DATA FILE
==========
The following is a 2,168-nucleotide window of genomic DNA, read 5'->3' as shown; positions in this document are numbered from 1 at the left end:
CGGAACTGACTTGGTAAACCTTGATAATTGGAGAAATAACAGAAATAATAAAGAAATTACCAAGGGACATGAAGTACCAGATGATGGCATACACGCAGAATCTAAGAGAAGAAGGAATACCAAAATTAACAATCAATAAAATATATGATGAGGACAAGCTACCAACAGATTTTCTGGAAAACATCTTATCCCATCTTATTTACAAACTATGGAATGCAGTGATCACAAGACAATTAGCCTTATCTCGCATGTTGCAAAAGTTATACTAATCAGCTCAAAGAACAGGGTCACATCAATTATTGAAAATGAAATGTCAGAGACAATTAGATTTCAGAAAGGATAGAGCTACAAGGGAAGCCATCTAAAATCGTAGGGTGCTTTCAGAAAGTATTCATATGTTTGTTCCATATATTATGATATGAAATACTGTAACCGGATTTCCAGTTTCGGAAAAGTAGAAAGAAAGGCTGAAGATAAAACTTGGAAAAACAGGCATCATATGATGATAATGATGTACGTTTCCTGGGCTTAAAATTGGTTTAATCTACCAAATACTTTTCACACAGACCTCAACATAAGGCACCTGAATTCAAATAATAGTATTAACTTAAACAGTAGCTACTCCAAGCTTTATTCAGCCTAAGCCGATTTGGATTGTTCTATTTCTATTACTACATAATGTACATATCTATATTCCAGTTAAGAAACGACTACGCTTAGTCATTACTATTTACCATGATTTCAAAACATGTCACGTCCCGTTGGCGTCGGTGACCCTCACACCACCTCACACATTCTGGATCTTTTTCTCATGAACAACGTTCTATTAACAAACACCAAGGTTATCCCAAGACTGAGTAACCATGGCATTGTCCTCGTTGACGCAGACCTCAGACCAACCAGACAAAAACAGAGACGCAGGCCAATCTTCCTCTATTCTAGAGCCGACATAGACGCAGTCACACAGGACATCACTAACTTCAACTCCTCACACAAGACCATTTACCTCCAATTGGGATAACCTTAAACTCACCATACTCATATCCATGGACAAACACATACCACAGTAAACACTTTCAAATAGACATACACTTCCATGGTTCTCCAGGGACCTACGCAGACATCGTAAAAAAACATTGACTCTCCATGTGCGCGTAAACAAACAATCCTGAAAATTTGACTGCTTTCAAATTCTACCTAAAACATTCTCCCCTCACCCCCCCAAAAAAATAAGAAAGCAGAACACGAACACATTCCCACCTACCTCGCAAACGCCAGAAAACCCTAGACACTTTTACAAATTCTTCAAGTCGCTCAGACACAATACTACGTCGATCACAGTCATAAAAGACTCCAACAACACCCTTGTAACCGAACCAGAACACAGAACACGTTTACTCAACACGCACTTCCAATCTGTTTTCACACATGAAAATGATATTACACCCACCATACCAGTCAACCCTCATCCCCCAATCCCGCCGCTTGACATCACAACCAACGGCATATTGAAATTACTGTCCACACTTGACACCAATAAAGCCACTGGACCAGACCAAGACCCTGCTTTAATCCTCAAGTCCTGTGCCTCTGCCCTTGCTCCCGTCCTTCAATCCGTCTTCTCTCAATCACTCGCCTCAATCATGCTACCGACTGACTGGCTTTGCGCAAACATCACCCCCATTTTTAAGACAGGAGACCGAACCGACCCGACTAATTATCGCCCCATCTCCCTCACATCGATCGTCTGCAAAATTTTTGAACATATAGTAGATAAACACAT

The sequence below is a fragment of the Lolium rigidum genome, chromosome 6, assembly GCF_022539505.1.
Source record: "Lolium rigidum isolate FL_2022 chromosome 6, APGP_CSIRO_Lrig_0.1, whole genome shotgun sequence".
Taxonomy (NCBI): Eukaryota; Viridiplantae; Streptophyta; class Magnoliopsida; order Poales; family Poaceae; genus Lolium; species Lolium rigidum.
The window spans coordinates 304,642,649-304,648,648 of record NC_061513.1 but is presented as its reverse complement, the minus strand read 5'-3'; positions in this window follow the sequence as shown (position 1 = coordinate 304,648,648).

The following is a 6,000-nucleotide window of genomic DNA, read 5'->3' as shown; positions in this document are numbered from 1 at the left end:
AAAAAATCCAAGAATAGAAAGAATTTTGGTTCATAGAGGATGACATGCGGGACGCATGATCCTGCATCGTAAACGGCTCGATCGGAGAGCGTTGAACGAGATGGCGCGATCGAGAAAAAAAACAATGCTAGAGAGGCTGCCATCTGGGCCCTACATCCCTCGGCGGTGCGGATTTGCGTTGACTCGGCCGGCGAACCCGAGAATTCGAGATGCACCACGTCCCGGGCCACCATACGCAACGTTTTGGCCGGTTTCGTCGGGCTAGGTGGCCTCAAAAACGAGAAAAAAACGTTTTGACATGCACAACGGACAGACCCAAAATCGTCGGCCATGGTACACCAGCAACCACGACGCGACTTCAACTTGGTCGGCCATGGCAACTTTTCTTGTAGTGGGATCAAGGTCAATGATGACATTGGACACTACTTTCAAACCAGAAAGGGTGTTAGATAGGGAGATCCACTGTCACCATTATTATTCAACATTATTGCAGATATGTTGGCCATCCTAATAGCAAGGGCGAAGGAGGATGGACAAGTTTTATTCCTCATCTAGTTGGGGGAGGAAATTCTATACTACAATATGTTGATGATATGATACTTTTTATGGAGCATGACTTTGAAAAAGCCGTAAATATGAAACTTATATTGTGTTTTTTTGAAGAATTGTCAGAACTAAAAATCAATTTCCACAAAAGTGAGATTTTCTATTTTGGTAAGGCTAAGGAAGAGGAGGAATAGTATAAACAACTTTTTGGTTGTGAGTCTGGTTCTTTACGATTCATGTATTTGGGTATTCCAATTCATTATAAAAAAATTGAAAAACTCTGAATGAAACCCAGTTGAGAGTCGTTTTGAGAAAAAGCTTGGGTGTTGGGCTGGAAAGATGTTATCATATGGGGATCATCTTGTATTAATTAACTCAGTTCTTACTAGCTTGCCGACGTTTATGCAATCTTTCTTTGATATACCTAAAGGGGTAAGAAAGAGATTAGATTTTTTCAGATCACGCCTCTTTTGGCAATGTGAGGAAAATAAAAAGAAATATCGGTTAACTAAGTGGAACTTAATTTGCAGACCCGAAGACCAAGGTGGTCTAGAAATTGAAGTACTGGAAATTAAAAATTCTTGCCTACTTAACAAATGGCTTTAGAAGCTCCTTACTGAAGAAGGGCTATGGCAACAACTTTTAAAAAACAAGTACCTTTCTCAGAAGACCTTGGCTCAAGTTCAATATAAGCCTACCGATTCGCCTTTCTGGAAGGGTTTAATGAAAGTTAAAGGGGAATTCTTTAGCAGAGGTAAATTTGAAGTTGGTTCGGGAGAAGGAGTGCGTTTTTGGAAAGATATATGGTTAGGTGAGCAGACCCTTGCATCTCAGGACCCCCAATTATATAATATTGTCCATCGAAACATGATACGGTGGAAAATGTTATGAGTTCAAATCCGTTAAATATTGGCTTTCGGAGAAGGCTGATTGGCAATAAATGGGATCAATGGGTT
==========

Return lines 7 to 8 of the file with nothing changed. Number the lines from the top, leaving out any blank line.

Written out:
The following is a 6,000-nucleotide window of genomic DNA, read 5'->3' as shown; positions in this document are numbered from 1 at the left end:
AAAAAATCCAAGAATAGAAAGAATTTTGGTTCATAGAGGATGACATGCGGGACGCATGATCCTGCATCGTAAACGGCTCGATCGGAGAGCGTTGAACGAGATGGCGCGATCGAGAAAAAAAACAATGCTAGAGAGGCTGCCATCTGGGCCCTACATCCCTCGGCGGTGCGGATTTGCGTTGACTCGGCCGGCGAACCCGAGAATTCGAGATGCACCACGTCCCGGGCCACCATACGCAACGTTTTGGCCGGTTTCGTCGGGCTAGGTGGCCTCAAAAACGAGAAAAAAACGTTTTGACATGCACAACGGACAGACCCAAAATCGTCGGCCATGGTACACCAGCAACCACGACGCGACTTCAACTTGGTCGGCCATGGCAACTTTTCTTGTAGTGGGATCAAGGTCAATGATGACATTGGACACTACTTTCAAACCAGAAAGGGTGTTAGATAGGGAGATCCACTGTCACCATTATTATTCAACATTATTGCAGATATGTTGGCCATCCTAATAGCAAGGGCGAAGGAGGATGGACAAGTTTTATTCCTCATCTAGTTGGGGGAGGAAATTCTATACTACAATATGTTGATGATATGATACTTTTTATGGAGCATGACTTTGAAAAAGCCGTAAATATGAAACTTATATTGTGTTTTTTTGAAGAATTGTCAGAACTAAAAATCAATTTCCACAAAAGTGAGATTTTCTATTTTGGTAAGGCTAAGGAAGAGGAGGAATAGTATAAACAACTTTTTGGTTGTGAGTCTGGTTCTTTACGATTCATGTATTTGGGTATTCCAATTCATTATAAAAAAATTGAAAAACTCTGAATGAAACCCAGTTGAGAGTCGTTTTGAGAAAAAGCTTGGGTGTTGGGCTGGAAAGATGTTATCATATGGGGATCATCTTGTATTAATTAACTCAGTTCTTACTAGCTTGCCGACGTTTATGCAATCTTTCTTTGATATACCTAAAGGGGTAAGAAAGAGATTAGATTTTTTCAGATCACGCCTCTTTTGGCAATGTGAGGAAAATAAAAAGAAATATCGGTTAACTAAGTGGAACTTAATTTGCAGACCCGAAGACCAAGGTGGTCTAGAAATTGAAGTACTGGAAATTAAAAATTCTTGCCTACTTAACAAATGGCTTTAGAAGCTCCTTACTGAAGAAGGGCTATGGCAACAACTTTTAAAAAACAAGTACCTTTCTCAGAAGACCTTGGCTCAAGTTCAATATAAGCCTACCGATTCGCCTTTCTGGAAGGGTTTAATGAAAGTTAAAGGGGAATTCTTTAGCAGAGGTAAATTTGAAGTTGGTTCGGGAGAAGGAGTGCGTTTTTGGAAAGATATATGGTTAGGTGAGCAGACCCTTGCATCTCAGGACCCCCAATTATATAATATTGTCCATCGAAACATGATACGGTGGAAAATGTTATGAGTTCAAATCCGTTAAATATTGGCTTTCGGAGAAGGCTGATTGGCAATAAATGGGATCAATGGGTT